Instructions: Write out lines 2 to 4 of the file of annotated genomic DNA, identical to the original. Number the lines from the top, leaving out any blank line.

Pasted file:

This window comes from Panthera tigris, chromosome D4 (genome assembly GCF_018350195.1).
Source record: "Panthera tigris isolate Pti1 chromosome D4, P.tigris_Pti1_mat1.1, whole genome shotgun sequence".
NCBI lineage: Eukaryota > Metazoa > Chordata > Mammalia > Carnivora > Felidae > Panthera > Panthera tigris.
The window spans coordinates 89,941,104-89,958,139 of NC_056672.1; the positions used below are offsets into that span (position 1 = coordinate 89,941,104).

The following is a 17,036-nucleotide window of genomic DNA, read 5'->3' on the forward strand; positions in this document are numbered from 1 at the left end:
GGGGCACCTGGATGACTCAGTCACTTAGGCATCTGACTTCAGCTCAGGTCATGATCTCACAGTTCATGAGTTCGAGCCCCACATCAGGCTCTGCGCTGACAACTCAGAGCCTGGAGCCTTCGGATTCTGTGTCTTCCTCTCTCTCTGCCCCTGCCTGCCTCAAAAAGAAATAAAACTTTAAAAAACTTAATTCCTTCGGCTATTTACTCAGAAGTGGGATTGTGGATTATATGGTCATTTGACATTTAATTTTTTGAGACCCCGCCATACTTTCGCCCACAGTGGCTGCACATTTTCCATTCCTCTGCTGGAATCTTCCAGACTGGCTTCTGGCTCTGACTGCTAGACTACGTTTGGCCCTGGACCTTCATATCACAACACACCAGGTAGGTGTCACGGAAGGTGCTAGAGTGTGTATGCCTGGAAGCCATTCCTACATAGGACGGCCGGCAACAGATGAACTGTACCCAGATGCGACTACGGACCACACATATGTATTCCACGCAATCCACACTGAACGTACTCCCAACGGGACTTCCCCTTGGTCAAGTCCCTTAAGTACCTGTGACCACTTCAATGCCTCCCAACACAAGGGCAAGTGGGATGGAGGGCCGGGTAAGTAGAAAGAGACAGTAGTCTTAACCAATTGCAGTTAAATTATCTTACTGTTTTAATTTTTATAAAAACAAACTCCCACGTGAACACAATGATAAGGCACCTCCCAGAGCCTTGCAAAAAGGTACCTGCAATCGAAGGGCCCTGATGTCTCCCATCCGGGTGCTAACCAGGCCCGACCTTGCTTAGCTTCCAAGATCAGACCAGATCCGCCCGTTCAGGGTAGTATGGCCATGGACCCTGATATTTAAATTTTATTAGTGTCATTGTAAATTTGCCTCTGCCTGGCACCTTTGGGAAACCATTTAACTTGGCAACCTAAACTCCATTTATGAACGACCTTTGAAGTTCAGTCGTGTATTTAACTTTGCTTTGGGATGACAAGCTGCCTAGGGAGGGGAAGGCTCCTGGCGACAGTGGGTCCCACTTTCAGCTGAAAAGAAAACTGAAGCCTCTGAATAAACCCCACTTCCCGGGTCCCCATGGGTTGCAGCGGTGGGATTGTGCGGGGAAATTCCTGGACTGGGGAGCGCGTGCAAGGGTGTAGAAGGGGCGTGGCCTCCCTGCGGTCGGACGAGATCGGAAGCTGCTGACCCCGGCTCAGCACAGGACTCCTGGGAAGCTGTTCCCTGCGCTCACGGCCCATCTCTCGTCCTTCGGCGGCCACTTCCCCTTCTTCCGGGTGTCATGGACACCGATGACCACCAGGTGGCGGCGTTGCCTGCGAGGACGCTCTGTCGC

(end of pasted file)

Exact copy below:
Source record: "Panthera tigris isolate Pti1 chromosome D4, P.tigris_Pti1_mat1.1, whole genome shotgun sequence".
NCBI lineage: Eukaryota > Metazoa > Chordata > Mammalia > Carnivora > Felidae > Panthera > Panthera tigris.
The window spans coordinates 89,941,104-89,958,139 of NC_056672.1; the positions used below are offsets into that span (position 1 = coordinate 89,941,104).